Sysprep limitations are due to the windows activation process (and it's hardcoded limitations). To quote the manual:
There is no limit to the number of times that the Sysprep command can run on a computer. However, the clock for Windows Product Activation begins its countdown the first time Windows starts. You can use the sysprep /generalize command to reset Windows Product Activation a maximum of three times. After the third time that you run the sysprep /generalize command, the clock can no longer be reset.
If you anticipate running the Sysprep command multiple times on a single computer, you must use the SkipRearm setting in the Microsoft-Windows-Security-Licensing-SPP component to postpone resetting the activation clock. Because you can reset the activation clock only three times, if you run the Sysprep command multiple times on a computer, you might run out of activation clock resets. We recommend that you use the SkipRearm setting if you plan on running the Sysprep command multiple times on a computer.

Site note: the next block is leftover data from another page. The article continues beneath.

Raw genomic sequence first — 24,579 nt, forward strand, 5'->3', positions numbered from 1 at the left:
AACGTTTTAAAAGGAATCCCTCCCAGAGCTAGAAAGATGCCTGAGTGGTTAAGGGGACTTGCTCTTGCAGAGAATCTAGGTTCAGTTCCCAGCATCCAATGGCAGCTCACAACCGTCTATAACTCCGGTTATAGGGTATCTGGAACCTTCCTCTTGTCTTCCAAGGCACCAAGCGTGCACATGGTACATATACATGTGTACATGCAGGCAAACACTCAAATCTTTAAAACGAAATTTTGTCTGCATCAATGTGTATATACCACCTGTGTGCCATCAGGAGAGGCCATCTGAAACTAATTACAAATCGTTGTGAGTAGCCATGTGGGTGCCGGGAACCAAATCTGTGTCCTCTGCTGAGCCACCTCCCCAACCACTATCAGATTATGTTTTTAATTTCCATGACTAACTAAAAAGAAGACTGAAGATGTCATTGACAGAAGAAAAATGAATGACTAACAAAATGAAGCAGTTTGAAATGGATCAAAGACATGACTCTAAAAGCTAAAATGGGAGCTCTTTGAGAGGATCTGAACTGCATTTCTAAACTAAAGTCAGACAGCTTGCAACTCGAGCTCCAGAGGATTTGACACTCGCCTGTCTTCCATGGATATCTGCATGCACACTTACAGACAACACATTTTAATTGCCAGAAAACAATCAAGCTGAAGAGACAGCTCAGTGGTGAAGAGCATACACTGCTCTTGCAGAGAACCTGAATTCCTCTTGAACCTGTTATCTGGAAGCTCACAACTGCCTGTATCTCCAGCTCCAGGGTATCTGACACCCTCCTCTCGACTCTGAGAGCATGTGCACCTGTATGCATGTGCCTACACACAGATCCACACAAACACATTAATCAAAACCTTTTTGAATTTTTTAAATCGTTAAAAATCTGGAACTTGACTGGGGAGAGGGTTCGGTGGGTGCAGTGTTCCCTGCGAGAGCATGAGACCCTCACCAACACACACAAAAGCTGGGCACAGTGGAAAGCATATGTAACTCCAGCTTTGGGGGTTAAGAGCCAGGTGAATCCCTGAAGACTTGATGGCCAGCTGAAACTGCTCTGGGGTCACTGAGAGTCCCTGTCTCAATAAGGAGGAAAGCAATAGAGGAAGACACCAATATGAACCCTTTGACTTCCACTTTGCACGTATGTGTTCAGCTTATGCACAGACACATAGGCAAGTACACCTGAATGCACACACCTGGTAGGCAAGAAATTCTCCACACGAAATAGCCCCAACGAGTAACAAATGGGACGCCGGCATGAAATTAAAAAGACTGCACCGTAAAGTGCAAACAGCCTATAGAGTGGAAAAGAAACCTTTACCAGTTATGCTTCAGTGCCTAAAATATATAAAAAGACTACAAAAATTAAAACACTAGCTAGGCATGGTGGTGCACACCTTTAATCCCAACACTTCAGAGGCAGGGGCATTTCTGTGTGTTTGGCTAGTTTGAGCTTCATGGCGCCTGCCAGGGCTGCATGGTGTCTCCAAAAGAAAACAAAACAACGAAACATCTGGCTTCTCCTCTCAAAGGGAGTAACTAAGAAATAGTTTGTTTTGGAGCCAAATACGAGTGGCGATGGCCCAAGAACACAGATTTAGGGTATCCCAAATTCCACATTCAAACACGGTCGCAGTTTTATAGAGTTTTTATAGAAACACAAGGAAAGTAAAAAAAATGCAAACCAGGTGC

Assuming you are using a KMS: We recommend that KMS clients use the sysprep /generalize command where the value of the SkipRearm setting is equal to 1. After capturing this image, use the sysprep /generalize command, where the value of the SkipRearm setting is equal to 0.
Just curious, if you are deploying through SCCM, why not deploy from OS source and apply patches during your install? It takes longer to configure your initial tasks, but in the end run the whole process is greatly simplified and the maintenance is extremely easy to handle.